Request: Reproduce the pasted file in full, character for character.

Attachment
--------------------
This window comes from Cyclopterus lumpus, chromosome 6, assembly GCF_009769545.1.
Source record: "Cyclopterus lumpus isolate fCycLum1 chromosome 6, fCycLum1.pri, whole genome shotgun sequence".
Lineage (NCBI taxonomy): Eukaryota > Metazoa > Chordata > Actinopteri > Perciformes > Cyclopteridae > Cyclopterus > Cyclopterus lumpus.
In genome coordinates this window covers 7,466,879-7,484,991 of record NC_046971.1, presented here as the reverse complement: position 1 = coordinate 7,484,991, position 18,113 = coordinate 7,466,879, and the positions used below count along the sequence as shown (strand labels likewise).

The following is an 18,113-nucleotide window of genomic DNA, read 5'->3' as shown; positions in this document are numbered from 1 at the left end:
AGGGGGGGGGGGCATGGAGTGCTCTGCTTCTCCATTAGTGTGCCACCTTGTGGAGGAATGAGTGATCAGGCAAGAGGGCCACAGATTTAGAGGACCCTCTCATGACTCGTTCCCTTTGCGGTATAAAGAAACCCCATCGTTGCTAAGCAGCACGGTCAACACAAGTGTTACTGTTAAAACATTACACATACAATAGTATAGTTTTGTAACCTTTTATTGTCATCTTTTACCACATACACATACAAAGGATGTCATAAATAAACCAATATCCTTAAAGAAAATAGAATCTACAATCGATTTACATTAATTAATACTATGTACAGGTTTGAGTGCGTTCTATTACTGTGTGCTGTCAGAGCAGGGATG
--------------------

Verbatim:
This window comes from Cyclopterus lumpus, chromosome 6, assembly GCF_009769545.1.
Source record: "Cyclopterus lumpus isolate fCycLum1 chromosome 6, fCycLum1.pri, whole genome shotgun sequence".
Lineage (NCBI taxonomy): Eukaryota > Metazoa > Chordata > Actinopteri > Perciformes > Cyclopteridae > Cyclopterus > Cyclopterus lumpus.
In genome coordinates this window covers 7,466,879-7,484,991 of record NC_046971.1, presented here as the reverse complement: position 1 = coordinate 7,484,991, position 18,113 = coordinate 7,466,879, and the positions used below count along the sequence as shown (strand labels likewise).

The following is an 18,113-nucleotide window of genomic DNA, read 5'->3' as shown; positions in this document are numbered from 1 at the left end:
AGGGGGGGGGGGCATGGAGTGCTCTGCTTCTCCATTAGTGTGCCACCTTGTGGAGGAATGAGTGATCAGGCAAGAGGGCCACAGATTTAGAGGACCCTCTCATGACTCGTTCCCTTTGCGGTATAAAGAAACCCCATCGTTGCTAAGCAGCACGGTCAACACAAGTGTTACTGTTAAAACATTACACATACAATAGTATAGTTTTGTAACCTTTTATTGTCATCTTTTACCACATACACATACAAAGGATGTCATAAATAAACCAATATCCTTAAAGAAAATAGAATCTACAATCGATTTACATTAATTAATACTATGTACAGGTTTGAGTGCGTTCTATTACTGTGTGCTGTCAGAGCAGGGATG